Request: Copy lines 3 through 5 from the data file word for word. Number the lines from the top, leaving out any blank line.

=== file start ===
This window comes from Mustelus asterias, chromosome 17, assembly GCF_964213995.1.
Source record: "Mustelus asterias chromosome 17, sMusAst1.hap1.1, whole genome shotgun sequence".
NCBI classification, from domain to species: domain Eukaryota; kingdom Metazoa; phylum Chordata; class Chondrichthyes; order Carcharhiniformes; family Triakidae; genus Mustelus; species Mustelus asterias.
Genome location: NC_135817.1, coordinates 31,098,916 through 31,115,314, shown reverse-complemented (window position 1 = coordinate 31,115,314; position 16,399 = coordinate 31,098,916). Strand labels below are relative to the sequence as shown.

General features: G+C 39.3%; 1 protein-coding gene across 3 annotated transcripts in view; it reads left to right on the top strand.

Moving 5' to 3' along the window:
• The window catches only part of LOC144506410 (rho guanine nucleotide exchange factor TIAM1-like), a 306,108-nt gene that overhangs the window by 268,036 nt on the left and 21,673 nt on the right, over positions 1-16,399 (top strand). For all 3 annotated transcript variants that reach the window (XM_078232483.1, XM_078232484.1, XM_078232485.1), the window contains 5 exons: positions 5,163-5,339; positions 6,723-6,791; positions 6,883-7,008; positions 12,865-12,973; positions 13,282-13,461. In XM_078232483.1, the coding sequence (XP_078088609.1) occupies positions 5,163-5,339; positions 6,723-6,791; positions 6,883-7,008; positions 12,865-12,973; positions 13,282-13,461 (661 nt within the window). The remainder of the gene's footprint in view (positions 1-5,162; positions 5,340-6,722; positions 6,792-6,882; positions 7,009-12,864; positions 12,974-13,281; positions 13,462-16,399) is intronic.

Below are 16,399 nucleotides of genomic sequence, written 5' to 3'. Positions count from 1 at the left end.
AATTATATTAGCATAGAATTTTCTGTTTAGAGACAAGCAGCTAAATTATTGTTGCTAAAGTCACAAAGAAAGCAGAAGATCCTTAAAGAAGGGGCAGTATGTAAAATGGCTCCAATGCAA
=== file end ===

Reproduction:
NCBI classification, from domain to species: domain Eukaryota; kingdom Metazoa; phylum Chordata; class Chondrichthyes; order Carcharhiniformes; family Triakidae; genus Mustelus; species Mustelus asterias.
Genome location: NC_135817.1, coordinates 31,098,916 through 31,115,314, shown reverse-complemented (window position 1 = coordinate 31,115,314; position 16,399 = coordinate 31,098,916). Strand labels below are relative to the sequence as shown.

General features: G+C 39.3%; 1 protein-coding gene across 3 annotated transcripts in view; it reads left to right on the top strand.